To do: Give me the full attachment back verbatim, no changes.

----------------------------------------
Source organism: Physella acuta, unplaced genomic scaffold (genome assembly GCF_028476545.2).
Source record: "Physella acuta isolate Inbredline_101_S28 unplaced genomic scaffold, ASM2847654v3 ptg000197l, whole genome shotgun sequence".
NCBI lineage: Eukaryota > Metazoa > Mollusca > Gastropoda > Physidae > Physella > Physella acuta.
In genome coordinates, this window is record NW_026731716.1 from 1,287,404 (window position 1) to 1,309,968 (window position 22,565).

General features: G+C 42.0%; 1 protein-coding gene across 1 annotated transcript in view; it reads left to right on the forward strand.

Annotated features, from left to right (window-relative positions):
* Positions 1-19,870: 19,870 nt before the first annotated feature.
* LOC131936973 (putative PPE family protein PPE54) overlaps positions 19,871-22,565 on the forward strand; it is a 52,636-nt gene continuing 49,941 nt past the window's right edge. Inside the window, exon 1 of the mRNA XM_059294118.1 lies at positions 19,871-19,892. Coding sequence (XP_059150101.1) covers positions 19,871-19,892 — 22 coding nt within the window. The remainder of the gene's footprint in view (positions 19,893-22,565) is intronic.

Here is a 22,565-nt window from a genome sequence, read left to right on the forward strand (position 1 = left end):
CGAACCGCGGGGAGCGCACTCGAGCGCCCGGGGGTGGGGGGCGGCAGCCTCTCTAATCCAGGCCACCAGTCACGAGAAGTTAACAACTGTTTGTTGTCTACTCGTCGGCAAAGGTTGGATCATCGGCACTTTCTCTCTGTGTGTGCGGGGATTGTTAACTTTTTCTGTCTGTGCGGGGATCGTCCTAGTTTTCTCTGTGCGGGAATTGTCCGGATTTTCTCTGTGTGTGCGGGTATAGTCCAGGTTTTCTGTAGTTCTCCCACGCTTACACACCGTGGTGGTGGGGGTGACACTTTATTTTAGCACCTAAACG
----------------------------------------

Source organism: Physella acuta, unplaced genomic scaffold (genome assembly GCF_028476545.2).
Source record: "Physella acuta isolate Inbredline_101_S28 unplaced genomic scaffold, ASM2847654v3 ptg000197l, whole genome shotgun sequence".
NCBI lineage: Eukaryota > Metazoa > Mollusca > Gastropoda > Physidae > Physella > Physella acuta.
In genome coordinates, this window is record NW_026731716.1 from 1,287,404 (window position 1) to 1,309,968 (window position 22,565).

General features: G+C 42.0%; 1 protein-coding gene across 1 annotated transcript in view; it reads left to right on the forward strand.

Annotated features, from left to right (window-relative positions):
* Positions 1-19,870: 19,870 nt before the first annotated feature.
* LOC131936973 (putative PPE family protein PPE54) overlaps positions 19,871-22,565 on the forward strand; it is a 52,636-nt gene continuing 49,941 nt past the window's right edge. Inside the window, exon 1 of the mRNA XM_059294118.1 lies at positions 19,871-19,892. Coding sequence (XP_059150101.1) covers positions 19,871-19,892 — 22 coding nt within the window. The remainder of the gene's footprint in view (positions 19,893-22,565) is intronic.

Here is a 22,565-nt window from a genome sequence, read left to right on the forward strand (position 1 = left end):
CGAACCGCGGGGAGCGCACTCGAGCGCCCGGGGGTGGGGGGCGGCAGCCTCTCTAATCCAGGCCACCAGTCACGAGAAGTTAACAACTGTTTGTTGTCTACTCGTCGGCAAAGGTTGGATCATCGGCACTTTCTCTCTGTGTGTGCGGGGATTGTTAACTTTTTCTGTCTGTGCGGGGATCGTCCTAGTTTTCTCTGTGCGGGAATTGTCCGGATTTTCTCTGTGTGTGCGGGTATAGTCCAGGTTTTCTGTAGTTCTCCCACGCTTACACACCGTGGTGGTGGGGGTGACACTTTATTTTAGCACCTAAACG